Three other House members won Tuesday and a fourth was leading to advance to the Nov. 6 general election.
Liebmann, who was elected to the House in 2004 and was endorsed by Gov. Mary Fallin, lost to political newcomer Mike Turner, of Edmond. With all precincts reporting, Turner won 55.8 percent of the vote to Liebmann's 44.2 percent.
Liebmann, 75, a retired business owner, served 10 years on the Oklahoma City Council before winning election to the House District 82 post.
Turner, 25, an investor, sought his first political office. He will be sworn in as a member of the House of Representatives in mid November.
“We're excited that the voters in our district believe in Mike and are willing to give him a chance to represent them at the Capitol,” said Stephen Paulsen, co-chairman of Turner's campaign.
“We communicated a message of new energy, fresh ideas and strong conservative leadership for northwest Oklahoma City/west Edmond,” Turner said in a statement. “It was a message the people embraced and one I plan to deliver on in office.”
Turner thanked Liebmann for his long record of public service.
Rep. Marian Cooksey, R-Edmond, beat back a stiff challenge from Bob Dani, of Edmond. Dani, who founded the High Noon Club, which is made up of mostly social conservatives, was seeking his first political office. He had said Cooksey, who was elected to the House in 2004, was not conservative enough.
Cooksey won another two-year term representing House District 39 by winning 54.4 percent of the vote. Cooksey, who called herself a lifelong conservative, said she is glad voters listened to her and looked at her record instead of information that was disseminated by her opponent and his supporters.
“The information that was put out there was false information,” she said. “I think the voters were misled with the information that he put out there.”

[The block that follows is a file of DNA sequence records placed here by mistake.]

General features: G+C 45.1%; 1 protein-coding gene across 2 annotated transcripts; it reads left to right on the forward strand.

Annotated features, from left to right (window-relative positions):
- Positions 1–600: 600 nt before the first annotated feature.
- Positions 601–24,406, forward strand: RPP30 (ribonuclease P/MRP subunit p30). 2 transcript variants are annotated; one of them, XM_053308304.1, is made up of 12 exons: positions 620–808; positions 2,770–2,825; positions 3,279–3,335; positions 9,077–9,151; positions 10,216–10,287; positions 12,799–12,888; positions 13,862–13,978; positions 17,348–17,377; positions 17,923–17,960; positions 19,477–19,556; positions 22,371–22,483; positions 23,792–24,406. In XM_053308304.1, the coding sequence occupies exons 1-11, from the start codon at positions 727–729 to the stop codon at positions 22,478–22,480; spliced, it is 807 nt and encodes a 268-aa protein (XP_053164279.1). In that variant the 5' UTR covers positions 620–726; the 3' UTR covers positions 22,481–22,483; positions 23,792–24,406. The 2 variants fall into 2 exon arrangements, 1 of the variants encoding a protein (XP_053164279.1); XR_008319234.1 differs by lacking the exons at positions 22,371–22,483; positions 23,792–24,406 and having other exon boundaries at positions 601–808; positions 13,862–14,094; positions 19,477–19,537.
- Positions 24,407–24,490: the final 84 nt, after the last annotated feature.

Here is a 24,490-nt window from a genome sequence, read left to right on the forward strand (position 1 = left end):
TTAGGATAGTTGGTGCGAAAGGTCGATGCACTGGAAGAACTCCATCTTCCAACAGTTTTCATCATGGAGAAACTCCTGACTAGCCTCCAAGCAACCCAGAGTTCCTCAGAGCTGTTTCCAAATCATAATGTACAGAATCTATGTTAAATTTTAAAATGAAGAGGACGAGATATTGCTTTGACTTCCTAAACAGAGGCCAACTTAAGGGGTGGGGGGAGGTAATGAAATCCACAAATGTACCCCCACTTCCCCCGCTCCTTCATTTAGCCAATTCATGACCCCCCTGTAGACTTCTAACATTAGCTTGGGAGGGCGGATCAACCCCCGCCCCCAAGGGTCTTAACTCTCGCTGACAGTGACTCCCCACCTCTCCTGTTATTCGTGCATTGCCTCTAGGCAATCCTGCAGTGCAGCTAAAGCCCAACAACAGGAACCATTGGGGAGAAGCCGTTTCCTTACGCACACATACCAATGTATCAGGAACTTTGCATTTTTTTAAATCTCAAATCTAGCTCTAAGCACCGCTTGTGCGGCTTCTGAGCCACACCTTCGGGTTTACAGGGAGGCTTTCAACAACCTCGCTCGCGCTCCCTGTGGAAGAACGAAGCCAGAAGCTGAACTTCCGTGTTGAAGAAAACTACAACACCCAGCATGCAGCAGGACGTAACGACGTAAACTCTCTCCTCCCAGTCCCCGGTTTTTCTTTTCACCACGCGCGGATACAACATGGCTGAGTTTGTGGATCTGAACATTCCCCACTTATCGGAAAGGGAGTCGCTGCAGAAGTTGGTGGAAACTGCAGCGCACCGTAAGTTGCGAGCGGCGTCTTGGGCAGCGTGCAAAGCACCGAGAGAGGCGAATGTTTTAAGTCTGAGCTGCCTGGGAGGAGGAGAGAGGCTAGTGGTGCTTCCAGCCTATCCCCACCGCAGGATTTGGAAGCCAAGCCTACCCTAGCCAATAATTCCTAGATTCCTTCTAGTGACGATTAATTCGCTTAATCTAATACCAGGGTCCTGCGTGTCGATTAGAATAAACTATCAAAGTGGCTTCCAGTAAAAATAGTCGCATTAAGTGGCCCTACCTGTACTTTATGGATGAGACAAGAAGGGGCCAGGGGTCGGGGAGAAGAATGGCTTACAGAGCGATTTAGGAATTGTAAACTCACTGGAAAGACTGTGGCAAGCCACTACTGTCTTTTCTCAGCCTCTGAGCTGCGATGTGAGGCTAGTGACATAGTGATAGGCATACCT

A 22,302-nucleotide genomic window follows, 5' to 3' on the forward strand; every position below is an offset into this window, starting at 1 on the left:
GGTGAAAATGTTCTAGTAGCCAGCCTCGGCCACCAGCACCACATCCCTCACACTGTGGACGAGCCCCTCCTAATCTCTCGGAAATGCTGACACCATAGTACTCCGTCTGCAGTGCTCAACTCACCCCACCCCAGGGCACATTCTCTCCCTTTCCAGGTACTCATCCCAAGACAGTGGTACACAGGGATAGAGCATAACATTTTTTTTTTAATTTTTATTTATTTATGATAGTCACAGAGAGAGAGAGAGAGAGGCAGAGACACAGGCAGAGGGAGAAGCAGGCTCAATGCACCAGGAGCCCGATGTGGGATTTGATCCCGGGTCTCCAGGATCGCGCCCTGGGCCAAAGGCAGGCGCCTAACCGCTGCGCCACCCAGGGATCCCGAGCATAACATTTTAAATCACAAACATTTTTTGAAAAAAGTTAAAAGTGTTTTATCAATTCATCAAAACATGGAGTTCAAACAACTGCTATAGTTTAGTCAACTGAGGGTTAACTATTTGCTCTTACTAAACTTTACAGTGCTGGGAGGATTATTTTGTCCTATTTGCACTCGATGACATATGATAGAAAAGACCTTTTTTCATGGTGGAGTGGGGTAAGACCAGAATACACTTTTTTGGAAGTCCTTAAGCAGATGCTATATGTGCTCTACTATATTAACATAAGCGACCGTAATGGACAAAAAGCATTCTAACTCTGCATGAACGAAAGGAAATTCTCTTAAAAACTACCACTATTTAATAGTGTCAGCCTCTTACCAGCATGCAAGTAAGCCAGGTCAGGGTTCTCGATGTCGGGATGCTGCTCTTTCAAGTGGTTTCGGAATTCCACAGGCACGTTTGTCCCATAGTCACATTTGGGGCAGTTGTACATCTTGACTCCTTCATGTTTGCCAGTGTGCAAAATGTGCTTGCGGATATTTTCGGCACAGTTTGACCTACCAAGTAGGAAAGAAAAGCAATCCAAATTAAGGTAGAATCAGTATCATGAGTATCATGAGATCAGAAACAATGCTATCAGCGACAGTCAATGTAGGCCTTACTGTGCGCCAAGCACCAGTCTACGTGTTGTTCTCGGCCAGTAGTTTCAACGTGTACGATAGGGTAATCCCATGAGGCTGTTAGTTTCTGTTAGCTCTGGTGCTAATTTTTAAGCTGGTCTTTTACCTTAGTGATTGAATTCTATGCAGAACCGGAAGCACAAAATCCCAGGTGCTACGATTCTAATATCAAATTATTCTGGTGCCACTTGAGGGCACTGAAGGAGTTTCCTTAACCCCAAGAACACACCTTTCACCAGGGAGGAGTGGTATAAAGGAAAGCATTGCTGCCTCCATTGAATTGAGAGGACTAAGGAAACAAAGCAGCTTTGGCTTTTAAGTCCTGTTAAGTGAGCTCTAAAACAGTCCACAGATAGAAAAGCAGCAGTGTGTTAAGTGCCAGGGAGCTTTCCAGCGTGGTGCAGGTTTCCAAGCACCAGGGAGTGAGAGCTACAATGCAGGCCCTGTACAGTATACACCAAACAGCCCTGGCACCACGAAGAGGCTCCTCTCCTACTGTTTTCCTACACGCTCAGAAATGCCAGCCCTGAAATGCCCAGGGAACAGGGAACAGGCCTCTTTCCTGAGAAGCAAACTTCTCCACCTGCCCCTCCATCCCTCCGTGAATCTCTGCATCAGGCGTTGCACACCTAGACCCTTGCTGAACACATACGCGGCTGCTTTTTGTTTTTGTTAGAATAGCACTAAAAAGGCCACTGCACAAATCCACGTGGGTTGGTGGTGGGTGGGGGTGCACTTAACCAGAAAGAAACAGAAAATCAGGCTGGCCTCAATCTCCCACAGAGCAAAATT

Cooksey was endorsed by Lt. Gov. Todd Lamb, which she said helped her re-election bid.
Cooksey is one of six House members re-elected Tuesday because no Democrat or independent filed for the posts.
Other House members re-elected are:
House District 25: Rep. Todd Thomsen, R-Ada, won 73.2 percent of the vote to beat Donald Cole Gallup, of Ada.
House District 49: Rep. Tommy Hardin, R-Madill, won 89.2 percent of the vote to defeat Samuel Dishmon, of Madill.
House District 59: Rep. Mike Sanders, R-Kingfisher, won 94.9 percent of the vote to beat Rodney Hiebert, of Taloga, who was photographed wearing a swastika.
House District 63: Rep. Don Armes, R-Faxon, won 79.1 percent of the vote to beat B.L. Cozad Jr., of Indiahoma
House District 100: Rep. Elise Hall, R-Oklahoma City, won 65.2 percent of the vote to beat Jeff Renner, of Oklahoma City.
Other incumbents winning Tuesday who will advance to the Nov. 6 general election were Reps. Aaron Stiles, R-Norman; Gary Banz, R-Midwest City; and James Lockhart, D-Heavener.
Incumbents who were ahead in their bids for another term were Rep. Donnie Condit, D-McAlester, who had won 64.9 percent of the vote with 38 of 39 precincts reporting; Rep. Glen Mulready, R-Tulsa, who had won 60.8 percent of the vote with nine of 14 precincts reporting; Rep. Weldon Watson, R-Tulsa, the chairman of the House GOP caucus, who had won 73 percent of the vote with 15 of 20 precincts reporting; and Rep. Sally Kern, R-Oklahoma City, who had won 73.3 percent of the vote with 14 of 15 precincts reporting. All would win another term because they faced no opposition in November.
Leading in his bid to advance to the Nov. 6 general election was Rep. Sean Roberts, R-Hominy, who had won 51.1 percent of the vote in a three-way race with 16 of 20 precincts reporting.
After Tuesday's election results, 67 of the 101-member House of Representatives are known. Already, 52 incumbents won another two-year term automatically because no one filed against them.
Two newcomers also won without opposition.
Kevin Matthews, a Democrat from Tulsa, won the House District 73 seat that covers Osage and Tulsa counties. He will succeed Rep. Jabar Shumate, D-Tulsa, who didn't seek re-election so he could run for a state Senate seat. Jon Echols, a Republican from Oklahoma City, won the House District 90 seat. He will succeed Rep. Charles Key, R-Oklahoma City, who couldn't seek re-election because of 12-year legislative term limits.
They and the others elected to serve in the 54th Legislature, which begins next year, will be sworn into office in mid November.
Republicans, who had a 67-31 advantage when this year's session adjourned in late May, will have a 47-20 majority after Tuesday's election results. The 34 other seats will be filled in the Nov. 6 general election.